Asteroids are minor planets, especially of the inner Solar System. Larger asteroids have also been called planetoids. These terms have historically been applied to any astronomical object orbiting the Sun that did not resolve into a disc in a telescope and was not observed to have characteristics of an active comet such as a tail. As minor planets in the outer Solar System were discovered that were found to have volatile-rich surfaces similar to comets, these came to be distinguished from the objects found in the main asteroid belt. In this article, the term "asteroid" refers to the minor planets of the inner Solar System, including those co-orbital with Jupiter.
Eros, minor planet designation: 433 Eros, provisional designation 1898 DQ, is a stony and elongated asteroid of the Amor group and the first discovered and second-largest near-Earth object with a mean-diameter of approximately 16.8 kilometers. Visited by the NEAR Shoemaker space probe in 1998, it became the first asteroid ever studied from orbit.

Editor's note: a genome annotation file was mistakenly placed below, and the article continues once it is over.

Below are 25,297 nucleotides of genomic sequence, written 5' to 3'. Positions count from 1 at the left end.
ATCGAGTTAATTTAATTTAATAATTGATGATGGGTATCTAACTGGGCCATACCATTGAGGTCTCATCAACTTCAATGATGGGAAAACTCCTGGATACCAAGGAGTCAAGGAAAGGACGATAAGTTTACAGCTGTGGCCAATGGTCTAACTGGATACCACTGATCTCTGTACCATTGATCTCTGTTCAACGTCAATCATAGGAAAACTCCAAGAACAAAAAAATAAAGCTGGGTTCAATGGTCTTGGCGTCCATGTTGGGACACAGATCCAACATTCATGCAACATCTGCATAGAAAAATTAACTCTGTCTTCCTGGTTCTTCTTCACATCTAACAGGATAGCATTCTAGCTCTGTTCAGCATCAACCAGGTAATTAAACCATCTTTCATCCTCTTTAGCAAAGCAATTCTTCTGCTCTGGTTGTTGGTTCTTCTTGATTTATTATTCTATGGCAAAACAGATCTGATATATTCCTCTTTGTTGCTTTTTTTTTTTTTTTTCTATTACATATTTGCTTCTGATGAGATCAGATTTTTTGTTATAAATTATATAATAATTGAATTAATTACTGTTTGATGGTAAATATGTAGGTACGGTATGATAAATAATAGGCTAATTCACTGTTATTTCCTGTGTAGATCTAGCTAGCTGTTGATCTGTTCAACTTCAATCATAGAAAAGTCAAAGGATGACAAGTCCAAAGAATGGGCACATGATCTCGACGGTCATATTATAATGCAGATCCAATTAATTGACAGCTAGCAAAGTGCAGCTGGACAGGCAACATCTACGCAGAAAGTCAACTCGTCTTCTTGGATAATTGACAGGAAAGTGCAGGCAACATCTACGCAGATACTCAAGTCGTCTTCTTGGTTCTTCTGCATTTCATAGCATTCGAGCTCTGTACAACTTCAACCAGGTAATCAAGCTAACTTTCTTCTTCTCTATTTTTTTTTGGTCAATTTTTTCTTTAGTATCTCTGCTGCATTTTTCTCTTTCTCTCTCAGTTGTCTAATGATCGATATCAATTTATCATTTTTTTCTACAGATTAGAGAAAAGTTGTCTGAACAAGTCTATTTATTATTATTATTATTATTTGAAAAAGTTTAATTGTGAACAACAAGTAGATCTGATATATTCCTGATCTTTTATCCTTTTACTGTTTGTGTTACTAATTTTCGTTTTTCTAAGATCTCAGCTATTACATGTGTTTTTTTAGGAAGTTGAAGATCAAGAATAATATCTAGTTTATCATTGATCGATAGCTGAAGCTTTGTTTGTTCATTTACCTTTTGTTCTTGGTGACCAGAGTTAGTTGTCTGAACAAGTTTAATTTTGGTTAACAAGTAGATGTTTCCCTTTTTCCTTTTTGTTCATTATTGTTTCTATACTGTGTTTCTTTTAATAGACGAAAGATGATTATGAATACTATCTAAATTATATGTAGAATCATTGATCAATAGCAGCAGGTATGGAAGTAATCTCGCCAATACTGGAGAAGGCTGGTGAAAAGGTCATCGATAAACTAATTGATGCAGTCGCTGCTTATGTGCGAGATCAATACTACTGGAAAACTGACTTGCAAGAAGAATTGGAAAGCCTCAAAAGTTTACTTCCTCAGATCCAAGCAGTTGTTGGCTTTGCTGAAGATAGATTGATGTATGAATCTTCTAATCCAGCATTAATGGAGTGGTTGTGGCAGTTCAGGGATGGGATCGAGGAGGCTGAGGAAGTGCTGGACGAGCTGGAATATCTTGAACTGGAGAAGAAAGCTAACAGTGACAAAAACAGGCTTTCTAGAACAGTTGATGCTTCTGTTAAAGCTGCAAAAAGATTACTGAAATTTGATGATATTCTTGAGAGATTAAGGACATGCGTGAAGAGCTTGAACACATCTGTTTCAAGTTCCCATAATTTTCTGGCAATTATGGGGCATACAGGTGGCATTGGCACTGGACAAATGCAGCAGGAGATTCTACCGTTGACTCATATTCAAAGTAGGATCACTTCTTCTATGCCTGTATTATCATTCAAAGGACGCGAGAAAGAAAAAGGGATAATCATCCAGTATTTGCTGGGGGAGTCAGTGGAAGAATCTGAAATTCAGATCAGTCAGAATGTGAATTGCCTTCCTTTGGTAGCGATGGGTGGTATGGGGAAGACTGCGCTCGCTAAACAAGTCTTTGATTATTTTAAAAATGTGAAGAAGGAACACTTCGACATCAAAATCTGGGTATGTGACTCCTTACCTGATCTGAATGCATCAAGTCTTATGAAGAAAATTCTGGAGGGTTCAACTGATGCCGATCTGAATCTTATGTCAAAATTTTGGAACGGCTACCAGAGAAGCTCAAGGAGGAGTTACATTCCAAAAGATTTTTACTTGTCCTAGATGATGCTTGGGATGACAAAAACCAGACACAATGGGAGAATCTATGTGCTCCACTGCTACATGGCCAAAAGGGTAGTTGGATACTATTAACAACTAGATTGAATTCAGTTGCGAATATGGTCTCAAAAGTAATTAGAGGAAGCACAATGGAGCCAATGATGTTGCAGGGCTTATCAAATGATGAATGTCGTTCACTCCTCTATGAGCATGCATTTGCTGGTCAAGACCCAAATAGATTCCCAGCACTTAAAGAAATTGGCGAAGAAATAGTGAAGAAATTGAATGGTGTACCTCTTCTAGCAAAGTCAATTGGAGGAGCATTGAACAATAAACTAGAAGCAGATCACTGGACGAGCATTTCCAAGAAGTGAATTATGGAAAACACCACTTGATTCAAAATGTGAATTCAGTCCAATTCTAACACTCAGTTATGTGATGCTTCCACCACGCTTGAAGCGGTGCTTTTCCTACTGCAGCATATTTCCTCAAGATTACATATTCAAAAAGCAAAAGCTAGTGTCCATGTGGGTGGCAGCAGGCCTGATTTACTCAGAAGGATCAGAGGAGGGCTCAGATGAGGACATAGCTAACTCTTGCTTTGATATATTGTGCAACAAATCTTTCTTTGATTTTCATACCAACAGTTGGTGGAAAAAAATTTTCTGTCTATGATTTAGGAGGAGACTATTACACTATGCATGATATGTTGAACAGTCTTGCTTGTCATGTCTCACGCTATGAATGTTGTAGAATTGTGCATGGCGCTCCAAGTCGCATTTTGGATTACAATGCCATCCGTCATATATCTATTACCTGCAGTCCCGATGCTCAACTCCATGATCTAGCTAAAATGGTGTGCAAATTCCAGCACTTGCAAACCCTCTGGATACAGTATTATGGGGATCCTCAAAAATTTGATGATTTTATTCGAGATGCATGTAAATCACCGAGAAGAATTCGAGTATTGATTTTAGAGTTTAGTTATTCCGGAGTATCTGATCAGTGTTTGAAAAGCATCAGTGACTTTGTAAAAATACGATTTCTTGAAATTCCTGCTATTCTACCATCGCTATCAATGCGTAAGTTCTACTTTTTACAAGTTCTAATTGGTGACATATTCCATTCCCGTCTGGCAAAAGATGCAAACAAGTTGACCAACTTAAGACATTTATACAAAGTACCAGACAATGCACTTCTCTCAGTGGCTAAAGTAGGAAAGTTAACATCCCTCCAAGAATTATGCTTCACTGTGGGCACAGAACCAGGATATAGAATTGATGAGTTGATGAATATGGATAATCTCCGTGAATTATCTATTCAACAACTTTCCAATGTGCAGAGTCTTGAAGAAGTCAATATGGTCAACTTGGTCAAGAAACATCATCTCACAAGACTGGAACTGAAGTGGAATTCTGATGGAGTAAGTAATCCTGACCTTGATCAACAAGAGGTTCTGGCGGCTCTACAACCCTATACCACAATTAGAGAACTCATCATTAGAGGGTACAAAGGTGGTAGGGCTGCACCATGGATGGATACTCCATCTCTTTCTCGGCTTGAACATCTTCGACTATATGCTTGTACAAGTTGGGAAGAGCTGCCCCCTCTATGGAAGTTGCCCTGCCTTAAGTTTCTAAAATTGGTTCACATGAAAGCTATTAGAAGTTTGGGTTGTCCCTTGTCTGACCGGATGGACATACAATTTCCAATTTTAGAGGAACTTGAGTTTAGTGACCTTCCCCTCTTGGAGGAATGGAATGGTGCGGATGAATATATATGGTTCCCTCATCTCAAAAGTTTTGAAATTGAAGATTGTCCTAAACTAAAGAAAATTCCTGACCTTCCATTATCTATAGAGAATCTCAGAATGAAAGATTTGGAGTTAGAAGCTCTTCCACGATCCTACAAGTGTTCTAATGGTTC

Vesta is one of the largest objects in the asteroid belt, with a mean diameter of 525 kilometres (326 mi). It was discovered by the German astronomer Heinrich Wilhelm Matthias Olbers on 29 March 1807 and is named after Vesta, the virgin goddess of home and hearth from Roman mythology.
Pallas is the second asteroid to have been discovered, after 1 Ceres. It is one of the largest asteroids in the Solar System, and is a likely remnant protoplanet. With an estimated 7% of the mass of the asteroid belt, it is the third-most-massive asteroid, being three quarters the mass of 4 Vesta and one quarter the mass of Ceres. It is about 510 kilometers (320 mi) in diameter, slightly smaller than Vesta.
The asteroid belt is a torus-shaped region in the Solar System, located roughly between the orbits of the planets Jupiter and Mars, that is occupied by a great many solid, irregularly shaped bodies, of many sizes but much smaller than planets, called asteroids or minor planets. This asteroid belt is also called the main asteroid belt or main belt to distinguish it from other asteroid populations in the Solar System such as near-Earth asteroids and trojan asteroids.